The traumatic risks of receptive anal sex and large anal insertions include one or more lacerations (which may persist as a chronic anal fissure or anorectal ulcer), hemorrhoidal disease, rectal prolapse, fecal incontinence, and for lengthy insertions, colorectal perforation. Other issues also may arise: inflammation (such as proctitis, or peritonitis following perforation), bacterial infection (and sepsis/abscess/fistula), anal skin tag (remnant of external hemorrhoidal thrombosis, scar tissue e.g. from a healed tear, or a sentinel tag indicating the presence of a chronic fissure), and anatomic stenosis (narrowing due to formation of constricting scar tissue called a stricture). A single instance of trauma can result in development of multiple complications; cumulative damage is a concern as well.
Approximately a few centimeters past the anal opening is the pectinate/dentate line -- the end of the anatomical anal canal, beyond which the lining transitions to the rectum's simple columnar epithelium. Unlike the vagina's durable, multi-layer stratified squamous epithelium, the rectum's lining is very fragile and easily damaged, especially if the layer of mucus normally covering it is removed by an enema. In addition, some enemas and lubricants may cause it to become inflamed or even slough off entirely. Since damage to the rectal lining alone does not normally elicit pain sensations, any rectal problems that develop may remain undetected unless obvious symptoms manifest in the anorectal area and/or elsewhere (such as a fecal bacterial infection leading to an externally-visible fistula).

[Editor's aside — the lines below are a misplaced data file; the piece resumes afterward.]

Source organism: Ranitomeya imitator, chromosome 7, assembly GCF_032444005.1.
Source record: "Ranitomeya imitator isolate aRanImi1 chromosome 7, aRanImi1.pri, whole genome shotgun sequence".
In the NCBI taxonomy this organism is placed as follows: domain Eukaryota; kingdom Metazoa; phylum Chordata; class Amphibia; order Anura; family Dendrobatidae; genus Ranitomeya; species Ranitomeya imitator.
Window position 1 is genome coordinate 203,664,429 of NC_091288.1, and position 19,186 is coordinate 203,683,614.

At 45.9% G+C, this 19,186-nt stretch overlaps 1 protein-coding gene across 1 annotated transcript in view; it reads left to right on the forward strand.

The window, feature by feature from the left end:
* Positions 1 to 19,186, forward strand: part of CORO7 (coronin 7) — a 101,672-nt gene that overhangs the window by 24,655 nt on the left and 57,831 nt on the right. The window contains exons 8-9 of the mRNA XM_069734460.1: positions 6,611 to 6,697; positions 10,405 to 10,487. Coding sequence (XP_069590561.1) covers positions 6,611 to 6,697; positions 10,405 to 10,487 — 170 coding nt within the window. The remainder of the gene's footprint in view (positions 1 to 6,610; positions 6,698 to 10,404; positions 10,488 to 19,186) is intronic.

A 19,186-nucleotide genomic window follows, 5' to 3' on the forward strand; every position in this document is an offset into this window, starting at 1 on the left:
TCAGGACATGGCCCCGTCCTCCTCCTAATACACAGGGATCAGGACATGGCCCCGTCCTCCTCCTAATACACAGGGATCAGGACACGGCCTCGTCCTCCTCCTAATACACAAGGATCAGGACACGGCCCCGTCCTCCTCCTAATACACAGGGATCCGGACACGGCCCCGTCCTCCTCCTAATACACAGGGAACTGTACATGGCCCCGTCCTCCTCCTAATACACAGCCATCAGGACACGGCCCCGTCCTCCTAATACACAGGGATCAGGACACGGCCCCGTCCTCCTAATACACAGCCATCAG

The anorectal area's physiology also contributes to its fragility. The involuntary internal anal sphincter relaxes with rectal distension, while the external anal sphincter and puborectalis muscles completely relax when a person "bears down." That causes the loosely-attached hemorrhoidal cushions to become engorged with blood, making them more likely to be damaged by pulling force.